According to the U.S. Department of Labor’s Employment and Training Administration, the count of U.S. initial claims for unemployment insurance is a leading economic indicator because it is an indication of emerging labor market conditions in the country. 

North Carolina initial claims 

While Georgia declined to continue providing Federally-funded unemployment benefits to its citizens, North Carolina has chosen to maintain the $300/week Federal payment in addition to the state’s $350/week maximum benefit. 

For the same time period, reflecting weeks ending June 26 to July 24, North Carolina saw a slight increase in the number of initial unemployment claims, from 4,879 in the week ending June 26 to 5,118 in the week ending July 31, a nearly 5 percent increase.

 North Carolina’s governor chose to veto a bill that would have ended the enhanced Federal benefit before its expiration date in early September. 

“Unemployment is declining with more people getting vaccinated and into the workforce as North Carolina has strengthened work search requirements for those receiving benefits. The federal help that this bill cuts off will only last a few more weeks and it supplements North Carolina’s state benefits, which are among the stingiest in the country. Prematurely stopping these benefits hurts our state by sending back money that could be injected into our economy with people using it for things like food and rent. I support strong efforts to make more quality childcare available and to provide businesses with funds for hiring bonuses and the bill falls short on both of these,” Gov. Cooper said. (WBTV

Continuing claims 

Both Georgia and North Carolina have seen a steady decrease in continued unemployment claims since early July. Georgia did see a 23 percent jump between the weeks ending June 19 and June 26, but since then continued claims have declined by 51 percent. Since the end of May, continued claims in Georgia have dropped by 40,855 (-31 percent).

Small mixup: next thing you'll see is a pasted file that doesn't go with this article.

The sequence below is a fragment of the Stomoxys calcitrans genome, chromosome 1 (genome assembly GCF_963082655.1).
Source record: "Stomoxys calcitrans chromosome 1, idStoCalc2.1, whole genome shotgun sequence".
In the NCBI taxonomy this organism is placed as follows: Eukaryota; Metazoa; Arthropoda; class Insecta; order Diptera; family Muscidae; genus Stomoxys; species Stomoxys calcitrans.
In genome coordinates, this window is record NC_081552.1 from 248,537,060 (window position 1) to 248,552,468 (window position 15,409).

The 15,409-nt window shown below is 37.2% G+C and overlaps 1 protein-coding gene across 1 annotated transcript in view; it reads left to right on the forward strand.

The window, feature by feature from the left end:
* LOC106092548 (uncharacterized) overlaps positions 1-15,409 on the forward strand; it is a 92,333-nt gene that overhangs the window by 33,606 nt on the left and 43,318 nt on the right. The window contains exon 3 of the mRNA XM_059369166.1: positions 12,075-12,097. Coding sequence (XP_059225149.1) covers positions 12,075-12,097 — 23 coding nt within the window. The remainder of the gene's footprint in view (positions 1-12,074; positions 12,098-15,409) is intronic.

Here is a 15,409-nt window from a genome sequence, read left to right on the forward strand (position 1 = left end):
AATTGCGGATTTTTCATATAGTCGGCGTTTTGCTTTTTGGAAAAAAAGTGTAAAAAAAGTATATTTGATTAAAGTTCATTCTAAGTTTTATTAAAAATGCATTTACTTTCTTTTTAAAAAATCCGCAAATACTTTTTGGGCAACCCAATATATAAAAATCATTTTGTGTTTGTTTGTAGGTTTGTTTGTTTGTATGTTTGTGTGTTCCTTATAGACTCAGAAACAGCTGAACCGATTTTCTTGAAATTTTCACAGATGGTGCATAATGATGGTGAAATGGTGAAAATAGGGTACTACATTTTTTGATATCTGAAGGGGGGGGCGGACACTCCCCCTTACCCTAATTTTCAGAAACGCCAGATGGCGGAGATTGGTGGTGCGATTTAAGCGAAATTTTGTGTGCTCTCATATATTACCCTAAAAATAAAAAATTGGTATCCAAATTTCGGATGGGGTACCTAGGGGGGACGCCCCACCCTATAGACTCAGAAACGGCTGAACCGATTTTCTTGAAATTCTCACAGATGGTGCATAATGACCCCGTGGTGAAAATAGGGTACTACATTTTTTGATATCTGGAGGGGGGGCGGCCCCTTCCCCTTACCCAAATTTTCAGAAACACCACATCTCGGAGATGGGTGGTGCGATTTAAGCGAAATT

In North Carolina, there was no spike between June 19 and June 26. Since the end of May, continued claims in North Carolina have dropped by 9,648 (-21 percent). 

A person who has already filed an initial claim and who has experienced a week of unemployment then files a continued claim to claim benefits for that week of unemployment. On a weekly basis, continued claims are also referred to as insured unemployment, as continued claims reflect a good approximation of the current number of insured unemployed workers filing for UI benefits. 

The U.S. Labor Department’s Employment and Training Administration argues that a count of U.S. continued weeks claimed is also a good indicator of labor market conditions. While continued claims are not a leading indicator (they roughly coincide with economic cycles at their peaks and lag at cycle troughs), they provide confirming evidence of the direction of the U.S. economy. 


While a longer pattern of weeks will provide a more complete picture, some preliminary judgments are possible. 

Initial unemployment claims in Georgia, which were already showing weekly declines before the week ending June 26, continued dropping until the week ending July 10. Those drops continued but accelerated after the week ending June 26 for a couple of weeks before leveling off at a point lower than during the 2020 Covid year but higher than in the pre-Covid summers of 2018 and 2019. 

It is impossible to say whether the weekly decline might have occurred even if the $300 payments had continued in Georgia, but the most recent weeks indicate that any incentive brought about by the $300 loss in benefits at the end of June appears to have been outweighed by other factors such as the number of job opportunities available that will utilize workers’ past experiences, employees’ reluctance to return to work in conditions that might expose them to Covid-19 and its variants, inability to find work at suitable pay levels, as well as other issues such as family responsibilities that require at-home attendance of relatives and children. 

Certainly the loss of $300/week weighed on unemployed workers personal budgets, whether it produced a dramatic longer-term rise in the availability of labor remains problematic.

Georgia Initial Claims Data 

Number of initial claims reflecting the week ending: 

5/22/2021    24,622

5/29/2021    22,240

6/05/2021    22,524

6/12/2021    20,698

6/19/2021    20.749

6/26/2021    19,761

7/03/2021    14,475

7/10/2021    12,605

7/17/2021    11,985

7/24/2021    12,666

 Source: U.S. Department of Labor, Employment and Training Administration